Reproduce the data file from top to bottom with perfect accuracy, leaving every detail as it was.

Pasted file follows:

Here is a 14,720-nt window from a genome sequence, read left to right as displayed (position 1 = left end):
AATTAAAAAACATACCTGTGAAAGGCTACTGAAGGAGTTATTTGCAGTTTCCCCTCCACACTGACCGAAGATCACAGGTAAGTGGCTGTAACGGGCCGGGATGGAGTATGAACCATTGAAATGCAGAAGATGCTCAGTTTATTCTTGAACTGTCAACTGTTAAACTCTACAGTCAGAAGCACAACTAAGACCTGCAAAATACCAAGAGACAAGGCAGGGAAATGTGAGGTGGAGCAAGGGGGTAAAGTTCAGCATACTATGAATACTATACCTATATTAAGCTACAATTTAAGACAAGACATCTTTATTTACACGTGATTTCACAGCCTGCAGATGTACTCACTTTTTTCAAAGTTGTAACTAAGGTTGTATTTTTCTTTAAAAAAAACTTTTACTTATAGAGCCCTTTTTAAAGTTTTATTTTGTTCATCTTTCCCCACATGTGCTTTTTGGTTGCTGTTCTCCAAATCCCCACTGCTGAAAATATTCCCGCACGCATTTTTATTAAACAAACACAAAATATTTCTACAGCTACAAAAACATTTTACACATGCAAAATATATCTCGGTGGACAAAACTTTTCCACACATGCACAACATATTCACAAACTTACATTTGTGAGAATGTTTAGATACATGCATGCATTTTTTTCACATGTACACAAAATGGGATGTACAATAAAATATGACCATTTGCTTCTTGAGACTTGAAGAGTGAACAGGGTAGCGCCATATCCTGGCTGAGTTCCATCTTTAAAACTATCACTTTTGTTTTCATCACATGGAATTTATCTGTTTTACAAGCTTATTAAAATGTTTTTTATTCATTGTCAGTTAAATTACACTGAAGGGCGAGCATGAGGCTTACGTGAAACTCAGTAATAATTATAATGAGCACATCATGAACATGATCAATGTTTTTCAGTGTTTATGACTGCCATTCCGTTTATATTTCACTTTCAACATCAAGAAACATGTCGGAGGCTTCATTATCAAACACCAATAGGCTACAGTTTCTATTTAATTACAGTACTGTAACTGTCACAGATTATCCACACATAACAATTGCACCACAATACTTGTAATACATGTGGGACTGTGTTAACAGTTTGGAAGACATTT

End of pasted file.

Here is a 14,720-nt window from a genome sequence, read left to right as displayed (position 1 = left end):
AATTAAAAAACATACCTGTGAAAGGCTACTGAAGGAGTTATTTGCAGTTTCCCCTCCACACTGACCGAAGATCACAGGTAAGTGGCTGTAACGGGCCGGGATGGAGTATGAACCATTGAAATGCAGAAGATGCTCAGTTTATTCTTGAACTGTCAACTGTTAAACTCTACAGTCAGAAGCACAACTAAGACCTGCAAAATACCAAGAGACAAGGCAGGGAAATGTGAGGTGGAGCAAGGGGGTAAAGTTCAGCATACTATGAATACTATACCTATATTAAGCTACAATTTAAGACAAGACATCTTTATTTACACGTGATTTCACAGCCTGCAGATGTACTCACTTTTTTCAAAGTTGTAACTAAGGTTGTATTTTTCTTTAAAAAAAACTTTTACTTATAGAGCCCTTTTTAAAGTTTTATTTTGTTCATCTTTCCCCACATGTGCTTTTTGGTTGCTGTTCTCCAAATCCCCACTGCTGAAAATATTCCCGCACGCATTTTTATTAAACAAACACAAAATATTTCTACAGCTACAAAAACATTTTACACATGCAAAATATATCTCGGTGGACAAAACTTTTCCACACATGCACAACATATTCACAAACTTACATTTGTGAGAATGTTTAGATACATGCATGCATTTTTTTCACATGTACACAAAATGGGATGTACAATAAAATATGACCATTTGCTTCTTGAGACTTGAAGAGTGAACAGGGTAGCGCCATATCCTGGCTGAGTTCCATCTTTAAAACTATCACTTTTGTTTTCATCACATGGAATTTATCTGTTTTACAAGCTTATTAAAATGTTTTTTATTCATTGTCAGTTAAATTACACTGAAGGGCGAGCATGAGGCTTACGTGAAACTCAGTAATAATTATAATGAGCACATCATGAACATGATCAATGTTTTTCAGTGTTTATGACTGCCATTCCGTTTATATTTCACTTTCAACATCAAGAAACATGTCGGAGGCTTCATTATCAAACACCAATAGGCTACAGTTTCTATTTAATTACAGTACTGTAACTGTCACAGATTATCCACACATAACAATTGCACCACAATACTTGTAATACATGTGGGACTGTGTTAACAGTTTGGAAGACATTT